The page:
Get Fishing is the Angling Trust’s campaign to get more people fishing more often. Each year we run hundreds of events for all ages and abilities. They are funded by the Environment Agency from fishing licence income
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Angling Trust 2021 National Coarse Competitions Overview
Angling Trust 2021 National Coarse Competitions Overview;
Angling Trust CEO Jamie Cook summarises the 2021 coarse national championships programme and provides an insight as to how the £81,570 of income collected from anglers is spent, paid-out and invested.
It’s my first full year in charge and I’ve invested a lot of time in understanding the competition landscape and experiencing a full round of Nationals and finals across the past 12 months. Competitions are a fundamental part of Angling across all disciplines, they are inclusive, encourage regular participation and the anglers who fish them are from a diverse cross section of our society and our sport. I fished the Division 2 national myself and was pegged in the same section as anglers from age 18-81, male and female, disabled and able bodied all competing on a level playing field for the same prize…how many sports can claim that for their national championships!
I’ve spoken to a lot of anglers this year and recognise that there is room for improvement. Equally some of criticism we receive is unfair, inappropriate and factually incorrect and some of the personal abuse which my team are subject to isn’t acceptable. Transparency is important in addressing these questions. Earlier this year I committed to publishing financial statements covering the 2021 coarse national programme once it was completed, to show how entry fees are used to cover the direct costs of putting on an event. The accompanying statements vary by competition and provide a clear breakdown, so anglers can see where their money goes on each event. I am the first to recognise that we can do more to challenge and reduce our cost base in the future – by securing lower peg fees and HQ costs or reducing our external stewarding costs, we can pass those savings on in the form of higher prize pots.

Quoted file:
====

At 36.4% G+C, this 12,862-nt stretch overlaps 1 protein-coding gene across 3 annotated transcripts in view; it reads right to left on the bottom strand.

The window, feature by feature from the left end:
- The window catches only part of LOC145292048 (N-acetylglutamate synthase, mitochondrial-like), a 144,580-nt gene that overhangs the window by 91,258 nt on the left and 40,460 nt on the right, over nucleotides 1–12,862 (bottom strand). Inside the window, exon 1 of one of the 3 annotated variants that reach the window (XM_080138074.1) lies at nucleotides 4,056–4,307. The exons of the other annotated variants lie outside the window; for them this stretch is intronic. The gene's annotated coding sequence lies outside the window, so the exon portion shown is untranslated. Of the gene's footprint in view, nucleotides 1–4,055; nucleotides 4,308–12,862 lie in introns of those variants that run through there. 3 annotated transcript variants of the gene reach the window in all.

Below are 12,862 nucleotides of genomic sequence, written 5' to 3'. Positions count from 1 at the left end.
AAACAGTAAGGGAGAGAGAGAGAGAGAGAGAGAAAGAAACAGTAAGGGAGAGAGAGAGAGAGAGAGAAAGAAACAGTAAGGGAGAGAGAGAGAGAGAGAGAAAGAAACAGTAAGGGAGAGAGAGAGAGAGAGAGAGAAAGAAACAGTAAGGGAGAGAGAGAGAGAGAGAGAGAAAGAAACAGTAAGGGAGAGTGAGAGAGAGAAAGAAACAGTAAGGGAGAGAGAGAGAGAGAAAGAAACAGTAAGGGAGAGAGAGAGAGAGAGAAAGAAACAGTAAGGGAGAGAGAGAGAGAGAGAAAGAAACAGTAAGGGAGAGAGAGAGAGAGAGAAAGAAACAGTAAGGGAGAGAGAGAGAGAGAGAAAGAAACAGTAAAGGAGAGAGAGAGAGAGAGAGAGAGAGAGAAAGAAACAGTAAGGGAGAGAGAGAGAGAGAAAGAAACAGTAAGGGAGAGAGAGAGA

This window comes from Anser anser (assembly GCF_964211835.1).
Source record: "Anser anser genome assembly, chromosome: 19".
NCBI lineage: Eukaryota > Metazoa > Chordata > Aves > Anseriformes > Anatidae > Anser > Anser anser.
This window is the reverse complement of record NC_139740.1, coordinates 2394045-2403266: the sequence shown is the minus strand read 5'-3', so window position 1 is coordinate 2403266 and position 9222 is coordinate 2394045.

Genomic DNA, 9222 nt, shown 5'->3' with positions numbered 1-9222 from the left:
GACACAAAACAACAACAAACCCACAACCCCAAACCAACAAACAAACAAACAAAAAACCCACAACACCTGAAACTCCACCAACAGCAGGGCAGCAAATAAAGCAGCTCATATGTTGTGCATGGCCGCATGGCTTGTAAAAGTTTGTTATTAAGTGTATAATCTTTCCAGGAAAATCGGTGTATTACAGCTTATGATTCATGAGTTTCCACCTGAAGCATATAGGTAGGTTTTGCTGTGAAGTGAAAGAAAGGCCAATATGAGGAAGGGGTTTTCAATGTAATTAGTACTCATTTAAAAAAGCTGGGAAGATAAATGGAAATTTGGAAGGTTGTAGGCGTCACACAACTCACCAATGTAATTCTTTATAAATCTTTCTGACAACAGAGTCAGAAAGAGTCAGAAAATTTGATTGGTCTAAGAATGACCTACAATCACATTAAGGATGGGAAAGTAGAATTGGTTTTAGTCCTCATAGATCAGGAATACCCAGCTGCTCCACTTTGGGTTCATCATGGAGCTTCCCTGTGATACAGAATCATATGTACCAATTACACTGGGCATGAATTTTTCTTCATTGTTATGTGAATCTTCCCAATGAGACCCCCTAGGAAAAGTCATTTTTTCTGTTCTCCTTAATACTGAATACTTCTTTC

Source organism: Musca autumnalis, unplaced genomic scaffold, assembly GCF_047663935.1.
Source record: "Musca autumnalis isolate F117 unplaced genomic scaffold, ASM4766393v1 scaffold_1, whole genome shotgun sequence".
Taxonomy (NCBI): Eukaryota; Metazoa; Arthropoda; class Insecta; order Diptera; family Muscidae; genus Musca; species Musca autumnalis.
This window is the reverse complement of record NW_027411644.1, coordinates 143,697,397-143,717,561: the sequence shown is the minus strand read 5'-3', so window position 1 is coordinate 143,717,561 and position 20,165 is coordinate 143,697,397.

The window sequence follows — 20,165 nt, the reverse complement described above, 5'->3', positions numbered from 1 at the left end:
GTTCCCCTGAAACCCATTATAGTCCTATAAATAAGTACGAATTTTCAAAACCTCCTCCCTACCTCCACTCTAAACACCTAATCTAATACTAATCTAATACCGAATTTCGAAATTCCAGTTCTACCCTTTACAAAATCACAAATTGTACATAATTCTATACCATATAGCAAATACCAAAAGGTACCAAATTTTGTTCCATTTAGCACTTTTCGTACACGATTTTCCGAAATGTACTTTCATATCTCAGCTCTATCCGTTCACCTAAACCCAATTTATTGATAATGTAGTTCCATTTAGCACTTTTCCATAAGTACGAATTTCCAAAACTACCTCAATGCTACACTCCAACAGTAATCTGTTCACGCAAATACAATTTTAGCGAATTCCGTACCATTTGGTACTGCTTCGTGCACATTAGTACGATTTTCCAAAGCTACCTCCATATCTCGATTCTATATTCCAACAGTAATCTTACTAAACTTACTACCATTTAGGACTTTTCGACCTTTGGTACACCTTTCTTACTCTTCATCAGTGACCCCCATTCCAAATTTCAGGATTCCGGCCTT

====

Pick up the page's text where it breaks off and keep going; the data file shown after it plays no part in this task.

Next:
Unlike other organisers, the Angling Trust is not-for-profit and does not benefit from peg fee income or practice events, shop sales, food, bait or increased sales through brand alignment. We are reliant on volunteers and do need to pay stewards and volunteer expenses. We would love more volunteers to come on board, but the reality is that very few wish to volunteer to run events on a regular basis. We have five staff members supporting delivery of competitions across all disciplines – this equates to around 250 competitions per year – each of which need organising, selling, ticketing, co-ordinating, drawing and running. Then the results need collating, announcing and promoting, prizes and pools need paying out and, in many cases, refunds need paying. The team and volunteers work incredibly hard; to put this into context we are looking at over 10,000 pegs administered per year in the coarse sphere alone. There is a lot that goes into each event and, as summarised in the financial statements, when you consider that these figures include no contribution to Angling Trust staff salaries and overheads, we are certainly not making a net profit from these competitions.